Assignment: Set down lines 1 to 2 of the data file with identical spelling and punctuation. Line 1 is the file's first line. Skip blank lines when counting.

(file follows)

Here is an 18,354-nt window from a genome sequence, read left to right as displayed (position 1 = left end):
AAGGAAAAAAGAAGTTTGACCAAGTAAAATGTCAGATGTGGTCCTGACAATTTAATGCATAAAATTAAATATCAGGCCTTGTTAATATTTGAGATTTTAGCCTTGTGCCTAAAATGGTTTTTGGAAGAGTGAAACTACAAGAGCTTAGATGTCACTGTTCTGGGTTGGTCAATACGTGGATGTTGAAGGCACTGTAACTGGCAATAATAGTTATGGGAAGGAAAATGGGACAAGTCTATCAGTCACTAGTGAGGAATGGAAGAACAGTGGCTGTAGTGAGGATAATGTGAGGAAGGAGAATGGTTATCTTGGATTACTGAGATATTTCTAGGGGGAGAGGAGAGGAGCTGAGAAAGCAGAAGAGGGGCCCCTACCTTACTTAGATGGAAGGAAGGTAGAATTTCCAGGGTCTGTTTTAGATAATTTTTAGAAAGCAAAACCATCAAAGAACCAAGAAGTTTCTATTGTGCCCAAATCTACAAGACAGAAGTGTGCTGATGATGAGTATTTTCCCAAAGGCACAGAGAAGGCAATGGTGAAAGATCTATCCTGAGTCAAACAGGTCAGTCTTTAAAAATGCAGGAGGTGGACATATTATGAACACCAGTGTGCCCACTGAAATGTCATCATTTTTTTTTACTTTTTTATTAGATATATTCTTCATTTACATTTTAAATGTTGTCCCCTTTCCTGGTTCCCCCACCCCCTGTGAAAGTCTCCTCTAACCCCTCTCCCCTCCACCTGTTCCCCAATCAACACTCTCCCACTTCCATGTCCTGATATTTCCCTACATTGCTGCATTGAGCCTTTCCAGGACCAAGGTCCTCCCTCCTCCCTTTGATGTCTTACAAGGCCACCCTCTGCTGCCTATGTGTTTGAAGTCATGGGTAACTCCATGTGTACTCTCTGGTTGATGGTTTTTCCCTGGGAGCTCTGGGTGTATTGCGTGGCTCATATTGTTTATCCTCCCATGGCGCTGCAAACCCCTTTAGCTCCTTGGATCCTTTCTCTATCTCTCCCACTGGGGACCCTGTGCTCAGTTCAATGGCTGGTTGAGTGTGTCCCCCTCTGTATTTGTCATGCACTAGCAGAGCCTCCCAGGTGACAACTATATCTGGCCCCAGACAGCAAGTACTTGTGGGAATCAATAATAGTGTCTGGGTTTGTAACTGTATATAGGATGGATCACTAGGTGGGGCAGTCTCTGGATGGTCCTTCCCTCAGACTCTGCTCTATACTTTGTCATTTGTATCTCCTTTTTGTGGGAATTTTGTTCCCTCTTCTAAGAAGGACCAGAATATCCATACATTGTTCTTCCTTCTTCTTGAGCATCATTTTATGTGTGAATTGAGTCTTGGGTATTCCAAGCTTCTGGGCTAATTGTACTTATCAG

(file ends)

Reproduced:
Here is an 18,354-nt window from a genome sequence, read left to right as displayed (position 1 = left end):
AAGGAAAAAAGAAGTTTGACCAAGTAAAATGTCAGATGTGGTCCTGACAATTTAATGCATAAAATTAAATATCAGGCCTTGTTAATATTTGAGATTTTAGCCTTGTGCCTAAAATGGTTTTTGGAAGAGTGAAACTACAAGAGCTTAGATGTCACTGTTCTGGGTTGGTCAATACGTGGATGTTGAAGGCACTGTAACTGGCAATAATAGTTATGGGAAGGAAAATGGGACAAGTCTATCAGTCACTAGTGAGGAATGGAAGAACAGTGGCTGTAGTGAGGATAATGTGAGGAAGGAGAATGGTTATCTTGGATTACTGAGATATTTCTAGGGGGAGAGGAGAGGAGCTGAGAAAGCAGAAGAGGGGCCCCTACCTTACTTAGATGGAAGGAAGGTAGAATTTCCAGGGTCTGTTTTAGATAATTTTTAGAAAGCAAAACCATCAAAGAACCAAGAAGTTTCTATTGTGCCCAAATCTACAAGACAGAAGTGTGCTGATGATGAGTATTTTCCCAAAGGCACAGAGAAGGCAATGGTGAAAGATCTATCCTGAGTCAAACAGGTCAGTCTTTAAAAATGCAGGAGGTGGACATATTATGAACACCAGTGTGCCCACTGAAATGTCATCATTTTTTTTTACTTTTTTATTAGATATATTCTTCATTTACATTTTAAATGTTGTCCCCTTTCCTGGTTCCCCCACCCCCTGTGAAAGTCTCCTCTAACCCCTCTCCCCTCCACCTGTTCCCCAATCAACACTCTCCCACTTCCATGTCCTGATATTTCCCTACATTGCTGCATTGAGCCTTTCCAGGACCAAGGTCCTCCCTCCTCCCTTTGATGTCTTACAAGGCCACCCTCTGCTGCCTATGTGTTTGAAGTCATGGGTAACTCCATGTGTACTCTCTGGTTGATGGTTTTTCCCTGGGAGCTCTGGGTGTATTGCGTGGCTCATATTGTTTATCCTCCCATGGCGCTGCAAACCCCTTTAGCTCCTTGGATCCTTTCTCTATCTCTCCCACTGGGGACCCTGTGCTCAGTTCAATGGCTGGTTGAGTGTGTCCCCCTCTGTATTTGTCATGCACTAGCAGAGCCTCCCAGGTGACAACTATATCTGGCCCCAGACAGCAAGTACTTGTGGGAATCAATAATAGTGTCTGGGTTTGTAACTGTATATAGGATGGATCACTAGGTGGGGCAGTCTCTGGATGGTCCTTCCCTCAGACTCTGCTCTATACTTTGTCATTTGTATCTCCTTTTTGTGGGAATTTTGTTCCCTCTTCTAAGAAGGACCAGAATATCCATACATTGTTCTTCCTTCTTCTTGAGCATCATTTTATGTGTGAATTGAGTCTTGGGTATTCCAAGCTTCTGGGCTAATTGTACTTATCAG